A thermally grown oxide (TGO) layer 38 such as aluminum oxide forms on the outer surface of the bond coat 22 due to exposure of the layer to oxygen at high temperatures. In a TBC system comprising a superalloy substrate, a bond coat, and a ceramic topcoat, this oxide layer, which forms between the ceramic insulation 26 and the bond coat 22, provides insulation from further oxidation, corrosion, and heat. The TGO layer 38 grows during high temperature operation by diffusion 28 of aluminum to the outer surface of the bond coat 22 in the presence of oxygen diffused through the TBC layer 26.
The formation of the outer β depletion zone 32 is primarily driven by the formation of the oxide layer 38 at the outer surface of the bond coat 22. This depletes the concentration of aluminum in the metal adjacent to the oxide. Thus, outer β depletion is proportional to the growth of the oxide scale. The inner β depletion 30 is a function of β-phase instability in the presence of changing matrix γ-phase compositions in the bond coat 22 caused by substrate/coating interdiffusion. For some superalloy compositions, the inward loss 30 of the β phase to the substrate 24 is more rapid at a given temperature than is the outward loss 28 of the β phase to the TGO 38. Since aluminum lost through inner β phase depletion is not utilized for TGO 38 growth, it is essentially wasted for the function it was applied to perform, i.e. availability for maintenance of the passive oxide scale 38. The present inventors have appreciated that any amount of inner β depletion contributes to a debit from the ideal coating oxidation resistance. Thus, it is proposed herein to control aluminum diffusion in the bond coat—particularly the inward diffusion of aluminum atoms into the substrate 24.
One way to reduce aluminum diffusion is to delay diffusion within the bond coat 22 itself, and/or slow its migration. This can be achieved by certain elemental additions to an MCrAlY bond coat material that modify the beta phase structure, or which catalyze and/or recombine with the diffusing aluminum to precipitate secondary aluminum-rich phases γ′ (with about 6 wt % Aluminum (Al)) and B2 (with about 7 wt % Aluminum (Al)) within the bond coat. These secondary phases recapture the aluminum temporarily, thus slowing its migration.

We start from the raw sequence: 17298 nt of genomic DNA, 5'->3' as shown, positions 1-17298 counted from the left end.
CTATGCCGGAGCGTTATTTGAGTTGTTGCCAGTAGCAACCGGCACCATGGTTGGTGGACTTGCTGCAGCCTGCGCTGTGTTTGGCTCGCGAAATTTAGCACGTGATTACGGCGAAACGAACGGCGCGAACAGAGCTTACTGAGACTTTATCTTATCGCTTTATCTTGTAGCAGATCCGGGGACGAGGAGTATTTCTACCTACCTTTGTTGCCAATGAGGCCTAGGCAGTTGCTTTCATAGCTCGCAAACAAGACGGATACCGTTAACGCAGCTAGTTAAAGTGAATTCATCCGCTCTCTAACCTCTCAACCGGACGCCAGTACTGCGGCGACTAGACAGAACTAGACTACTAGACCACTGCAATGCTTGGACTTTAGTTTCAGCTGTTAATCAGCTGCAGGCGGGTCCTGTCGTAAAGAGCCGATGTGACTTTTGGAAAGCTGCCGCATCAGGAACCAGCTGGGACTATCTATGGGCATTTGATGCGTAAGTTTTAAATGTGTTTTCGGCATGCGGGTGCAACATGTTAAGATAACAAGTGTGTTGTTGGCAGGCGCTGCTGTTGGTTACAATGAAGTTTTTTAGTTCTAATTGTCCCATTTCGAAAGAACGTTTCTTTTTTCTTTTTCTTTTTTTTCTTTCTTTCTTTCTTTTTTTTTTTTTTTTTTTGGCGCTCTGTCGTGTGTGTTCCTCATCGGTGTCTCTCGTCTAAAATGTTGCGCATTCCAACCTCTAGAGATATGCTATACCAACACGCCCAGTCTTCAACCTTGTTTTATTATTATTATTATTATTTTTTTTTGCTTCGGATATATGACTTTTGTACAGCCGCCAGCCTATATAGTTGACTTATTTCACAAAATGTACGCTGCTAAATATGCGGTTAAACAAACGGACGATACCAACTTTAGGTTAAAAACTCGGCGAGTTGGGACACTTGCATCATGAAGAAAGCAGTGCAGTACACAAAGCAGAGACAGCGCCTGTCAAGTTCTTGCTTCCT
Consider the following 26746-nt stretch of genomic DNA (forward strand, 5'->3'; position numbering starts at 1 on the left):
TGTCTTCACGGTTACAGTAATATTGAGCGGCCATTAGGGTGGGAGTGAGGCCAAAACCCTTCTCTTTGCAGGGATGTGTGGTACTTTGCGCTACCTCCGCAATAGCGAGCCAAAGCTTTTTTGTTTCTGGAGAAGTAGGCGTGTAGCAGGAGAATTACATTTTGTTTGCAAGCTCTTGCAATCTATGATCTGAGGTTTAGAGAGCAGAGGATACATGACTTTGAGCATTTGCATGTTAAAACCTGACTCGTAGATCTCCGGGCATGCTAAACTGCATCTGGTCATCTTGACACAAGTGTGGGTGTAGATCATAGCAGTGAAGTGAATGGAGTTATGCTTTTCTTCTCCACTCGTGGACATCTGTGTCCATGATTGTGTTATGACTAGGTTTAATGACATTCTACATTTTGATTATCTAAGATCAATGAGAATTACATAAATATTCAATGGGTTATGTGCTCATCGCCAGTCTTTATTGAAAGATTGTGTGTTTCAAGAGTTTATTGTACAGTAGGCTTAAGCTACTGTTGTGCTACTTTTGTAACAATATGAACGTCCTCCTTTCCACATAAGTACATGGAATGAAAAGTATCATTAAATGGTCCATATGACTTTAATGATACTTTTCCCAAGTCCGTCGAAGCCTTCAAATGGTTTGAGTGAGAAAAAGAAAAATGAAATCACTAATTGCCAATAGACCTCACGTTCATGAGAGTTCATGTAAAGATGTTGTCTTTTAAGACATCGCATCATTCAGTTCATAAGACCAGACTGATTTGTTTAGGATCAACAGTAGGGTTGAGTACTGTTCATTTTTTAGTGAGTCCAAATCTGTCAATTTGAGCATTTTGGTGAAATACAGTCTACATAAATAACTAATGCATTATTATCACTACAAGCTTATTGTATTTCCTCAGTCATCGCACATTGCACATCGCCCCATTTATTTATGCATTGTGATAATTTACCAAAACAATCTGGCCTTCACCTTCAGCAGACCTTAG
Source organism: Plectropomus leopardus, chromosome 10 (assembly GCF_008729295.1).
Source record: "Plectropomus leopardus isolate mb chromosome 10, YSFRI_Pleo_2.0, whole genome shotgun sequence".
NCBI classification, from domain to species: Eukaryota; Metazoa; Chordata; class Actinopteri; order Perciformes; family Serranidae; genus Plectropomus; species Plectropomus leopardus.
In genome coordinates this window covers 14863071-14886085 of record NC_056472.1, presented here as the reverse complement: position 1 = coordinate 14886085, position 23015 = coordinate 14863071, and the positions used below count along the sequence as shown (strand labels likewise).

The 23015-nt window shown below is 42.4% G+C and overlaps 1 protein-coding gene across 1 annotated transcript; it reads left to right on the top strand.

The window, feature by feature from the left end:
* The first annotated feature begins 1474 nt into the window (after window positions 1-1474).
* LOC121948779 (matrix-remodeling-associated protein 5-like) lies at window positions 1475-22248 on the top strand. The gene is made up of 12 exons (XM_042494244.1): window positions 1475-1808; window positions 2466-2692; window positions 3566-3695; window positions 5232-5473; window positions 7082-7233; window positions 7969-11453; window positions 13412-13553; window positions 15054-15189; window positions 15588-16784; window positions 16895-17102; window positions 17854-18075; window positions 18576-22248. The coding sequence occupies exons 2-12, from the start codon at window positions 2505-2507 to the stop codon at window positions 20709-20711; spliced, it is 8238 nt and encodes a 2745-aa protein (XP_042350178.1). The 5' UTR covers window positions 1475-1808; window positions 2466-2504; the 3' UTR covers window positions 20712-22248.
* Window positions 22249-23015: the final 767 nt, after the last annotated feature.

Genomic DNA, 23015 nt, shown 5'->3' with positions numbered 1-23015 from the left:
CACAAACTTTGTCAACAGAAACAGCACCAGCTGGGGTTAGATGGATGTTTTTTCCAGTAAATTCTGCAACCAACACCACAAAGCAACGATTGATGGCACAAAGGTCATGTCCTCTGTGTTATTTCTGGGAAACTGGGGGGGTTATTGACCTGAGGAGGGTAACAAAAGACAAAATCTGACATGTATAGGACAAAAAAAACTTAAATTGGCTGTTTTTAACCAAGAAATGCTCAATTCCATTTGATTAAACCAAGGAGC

The new element(s) combine with diffusing elements in such a way as to promote and stabilize new aluminum rich phases in the region of the original coating/substrate interface. Thus, inner β-phase dissolution 30 is delayed, leading to prolonged life of the coating system. Creating one or more stable second aluminum-rich phases γ′, B2 requires addition of one or more element(s) that combine with the escaping aluminum in a diffusion interaction to form solid precipitant phases. The additional elements may be selected from strontium (Sr), ruthenium (Ru), lanthanum (La), praseodymium (Pr), neodymium (Nd), promethium (Pm), samarium (Sm), europium (Eu), gadolinium (Gd), terbium (Tb), dysprosium (Dy), holmium (Ho), erbium (Er), thulium (Tm), ytterbium (Yb), tantalum (Ta), rhenium (Re), and combinations thereof. The γ′ phase is typically NiAl3 and the B2 phase is typically complex precipitates (Aluminides of nickel, cobalt, chromium and one of the additional elements from above). These elements are called “seed elements” herein, and an MCrAlY layer modified with them in prescribed amounts is called a “seed layer”. Some examples of these additions are tabulated below, showing their mechanisms of improvement. Certain combinations of such additions have special synergies, as tabulated below. A seed layer 21 will maintain a high aluminum concentration or reservoir in and above the original coating/substrate interface in the form of metal precipitants.